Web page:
Last year, CMS began reimbursing providers about $42/month per patient for spending at least 20 minutes in non-face-to-face Chronic Care Management (CCM) consultations. Yet surprisingly, many providers – including telehealth clinicians – have been slow to take advantage of this supplemental source of revenue.

If a provider offers CCM-defined services to, say, 400 eligible Medicare patients per month, that’s bonus income of more than $200,000 per year. And in most cases, that revenue doesn’t affect reimbursement from Evaluation & Management (E&M) and other services. It’s additional income, pure and simple.

According to the National Chronic Care Survey, there were two major problems with last year’s rollout: many clinicians were spending up to 35 minutes per consultation (when only 20 is required) and about half the participating providers used registered nurses for the checkups (when less expensive clinicians could do the job).

As providers become more efficient in CCM care delivery, it’s likely to gain popularity rapidly this year. That means that CMS auditors will be paying close attention to ensure compliance – and that’s where telehealth has a key advantage: thorough documentation.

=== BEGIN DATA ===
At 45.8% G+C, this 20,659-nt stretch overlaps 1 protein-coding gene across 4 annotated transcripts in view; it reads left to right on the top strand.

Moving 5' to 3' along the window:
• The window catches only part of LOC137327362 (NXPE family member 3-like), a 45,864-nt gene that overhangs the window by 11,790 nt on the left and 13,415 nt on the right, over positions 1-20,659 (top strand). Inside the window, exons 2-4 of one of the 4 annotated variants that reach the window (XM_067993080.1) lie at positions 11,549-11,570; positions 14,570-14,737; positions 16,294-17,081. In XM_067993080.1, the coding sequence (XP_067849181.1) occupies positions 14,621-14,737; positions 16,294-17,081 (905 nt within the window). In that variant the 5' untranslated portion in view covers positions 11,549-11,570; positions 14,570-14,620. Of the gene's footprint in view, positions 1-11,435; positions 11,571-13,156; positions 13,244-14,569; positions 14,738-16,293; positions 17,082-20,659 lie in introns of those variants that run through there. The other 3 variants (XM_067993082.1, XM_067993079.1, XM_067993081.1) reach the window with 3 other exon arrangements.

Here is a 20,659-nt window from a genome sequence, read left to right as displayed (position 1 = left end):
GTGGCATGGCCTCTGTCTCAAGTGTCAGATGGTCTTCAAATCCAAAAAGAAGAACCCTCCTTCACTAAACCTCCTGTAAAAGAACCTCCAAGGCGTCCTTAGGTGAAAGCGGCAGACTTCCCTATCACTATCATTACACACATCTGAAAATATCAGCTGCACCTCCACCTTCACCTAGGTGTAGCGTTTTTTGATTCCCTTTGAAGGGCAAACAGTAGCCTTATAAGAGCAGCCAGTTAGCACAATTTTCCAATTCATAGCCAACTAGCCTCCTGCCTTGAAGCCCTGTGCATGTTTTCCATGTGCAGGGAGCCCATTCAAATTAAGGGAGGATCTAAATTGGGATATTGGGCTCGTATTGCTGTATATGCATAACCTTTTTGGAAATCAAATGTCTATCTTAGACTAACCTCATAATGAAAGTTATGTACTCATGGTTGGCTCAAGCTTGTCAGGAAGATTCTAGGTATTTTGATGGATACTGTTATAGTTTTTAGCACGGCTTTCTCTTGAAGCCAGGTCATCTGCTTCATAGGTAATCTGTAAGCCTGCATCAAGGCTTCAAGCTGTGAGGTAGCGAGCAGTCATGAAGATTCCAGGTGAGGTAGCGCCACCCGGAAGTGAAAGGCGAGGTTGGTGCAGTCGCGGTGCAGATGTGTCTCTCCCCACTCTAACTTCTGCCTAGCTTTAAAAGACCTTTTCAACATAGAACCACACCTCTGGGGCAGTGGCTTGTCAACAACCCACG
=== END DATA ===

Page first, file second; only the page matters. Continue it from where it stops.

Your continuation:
Telehealth software makes it easy to identify and document the clinician, patient and length of consultation for each CCM encounter. That’s more than enough to satisfy any Medicare auditor.

The chronically ill Medicare population is the fastest growing patient demographic – and CCM participants appreciate what telehealth delivers: high-caliber, interactive care that’s also very convenient. That gives telehealth a competitive edge because CCM enrollees get to choose their own providers.

It’s time to familiarize yourself with CPT code 99490. It’s the Chronic Care Management billing code that holds enormous promise for telehealth providers in 2016.

Chronic Care and Telehealth

Chronic Care Management

Telehealth – A Dementia Care Solution?

Kudos to Linda Kaufman, RN, for a thought-provoking article in Executive Insight about how telehealth can improve care and lower costs for patients with dementia.

Kaufman cites some shocking numbers from the Alzheimer’s Association: the cost of care for Alzheimer’s patients this year is expected to top $226 billion – and that number could go even higher when you include those who suffer from Alzheimer’s plus chronic conditions like diabetes.

In Kaufman’s view, telehealth can play a pivotal role in lowering the staggering cost of care for dementia patients by reducing unnecessary hospital visits and improving communication between skilled nursing facilities and home health providers.

She even outlines how a fledgling telehealth program might be structured. Registered nurses could be available 24/7 for calls and video chats with family members providing dementia care. The nurse would use a series of algorithms and protocols to make recommendations to the caregiver. This early intervention could go a long way toward eliminating unnecessary ambulance transport and ED visits. It can also provide ongoing emotional support for stressed-out caregivers.